STORY WRITTEN BY MICHAEL CHRISTOPHER
For 21st Century Media
Canadian born Troy Beetles, better known by his stage name Datsik, released the five track EP “Down 4 My Ninjas” in late November, but a tour originally slated to begin the month before was moved back and didn’t kick off until recently. Coming to The Electric Factory Jan. 31, it will end up being a jaunt that puts on a staggering 50 plus shows through April, the popular dubstep DJ’s longest ever.
“I think we’re doing 54, 56? So yeah, I think it is [the longest],” Datsik said on a call from Los Angeles. “This will be my seventh bus tour; it’s pretty insane but I’m really excited for it. I’m super stoked to play these new tracks.”
Known as one of the top acts in dubstep, a genre within electronic dance music (EDM), Datsik has helped usher along the hottest trend in the music world in recent years. The problem with that, of course, is labels start looking wherever they can to find artists, and at some point start scraping the bottom of the barrel.
“I think wherever there is a mainstream, there’s an underground,” Datsik said in defense of EDM’s growth. “The bigger dubstep gets, or the bigger any genre gets, the more mainstream it will become, and that mainstream will spawn an underground in which new genres and styles will be created. Personally, I think it’s great when genres get really big, I wouldn’t hate on that because it only leads to further progression.”
That progression has surprised many of the so-called experts of the industry who considered EDM nothing more than a flash in the pan genre, one that would go the way boy bands, disco and ska have before it. Datsik thinks the opposite, and see’s it still thriving.
“Everyone thought that dubstep was gonna die, but it clearly hasn’t,” he said. “If I’m a dubstep artist and am able to continue touring and do the biggest tour I’ve ever done? I think that’s a good sign for the genre itself; it’s still just as big, if not bigger than it’s ever been.”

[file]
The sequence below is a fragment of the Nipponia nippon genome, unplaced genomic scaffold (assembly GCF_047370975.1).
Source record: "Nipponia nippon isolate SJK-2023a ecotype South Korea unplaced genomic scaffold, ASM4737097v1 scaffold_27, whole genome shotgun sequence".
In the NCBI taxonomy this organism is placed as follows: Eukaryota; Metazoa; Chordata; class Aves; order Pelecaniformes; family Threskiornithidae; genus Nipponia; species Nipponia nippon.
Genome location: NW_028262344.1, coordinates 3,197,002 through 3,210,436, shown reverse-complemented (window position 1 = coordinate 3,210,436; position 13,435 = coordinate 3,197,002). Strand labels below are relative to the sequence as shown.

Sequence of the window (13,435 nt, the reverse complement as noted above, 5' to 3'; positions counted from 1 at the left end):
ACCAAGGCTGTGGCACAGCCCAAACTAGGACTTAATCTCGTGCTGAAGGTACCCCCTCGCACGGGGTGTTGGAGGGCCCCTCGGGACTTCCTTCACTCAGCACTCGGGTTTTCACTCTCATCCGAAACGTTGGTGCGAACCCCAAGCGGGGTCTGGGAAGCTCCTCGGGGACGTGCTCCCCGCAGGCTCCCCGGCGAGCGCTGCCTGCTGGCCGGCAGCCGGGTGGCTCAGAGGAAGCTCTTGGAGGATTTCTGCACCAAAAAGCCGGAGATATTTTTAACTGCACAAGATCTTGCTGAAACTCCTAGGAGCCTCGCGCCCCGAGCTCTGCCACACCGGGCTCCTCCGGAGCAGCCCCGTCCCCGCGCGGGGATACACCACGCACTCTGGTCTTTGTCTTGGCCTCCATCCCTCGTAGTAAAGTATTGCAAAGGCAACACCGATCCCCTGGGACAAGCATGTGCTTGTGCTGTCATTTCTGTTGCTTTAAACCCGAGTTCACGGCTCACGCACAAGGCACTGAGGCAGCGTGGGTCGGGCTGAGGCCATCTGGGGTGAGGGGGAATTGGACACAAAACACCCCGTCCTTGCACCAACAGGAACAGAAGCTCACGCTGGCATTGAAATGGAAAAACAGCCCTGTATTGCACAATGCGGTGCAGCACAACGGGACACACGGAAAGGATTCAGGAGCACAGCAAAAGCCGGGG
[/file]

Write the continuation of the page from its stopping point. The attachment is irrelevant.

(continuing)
As it gets bigger, the fans expect more out of the acts whether it’s the stage setup, heavier drops and the music getting extreme as possible. But they are also aware when an artist is following his heart, and not changing for the sake of changing.
“Honestly, I just do what I’m passionate about,” Datsik said. “The big stage setup is one thing, but that’s almost just to complement the music. At the end of the day it’s all about the music, and the EDM industry has definitely gotten to this stage where as a big touring act you need a crazy light package and all this other stuff. But as long as I’m pushing myself, people are happy and are sticking with me. It’s cool because I was once boxed into this one genre of dubstep, but these days I’m making everything; I’m making hip-hop, I’m making trap, I’m making drum and bass and I think people have just gotten to a point where they don’t listen to one genre anymore — they just listen to everything.”
IF YOU GO
What: Datsik in concert. Kennedy Jones, Trolley Snatcha and Barely Alive open.
When: 8:30 p.m. Jan. 31.
Where: The Electric Factory, 421 North 7th St., located on 7th Street between Callowhill and Spring Garden, Philadelphia.
Info.: Call (215) 627-1332 or visit www.electricfactory.info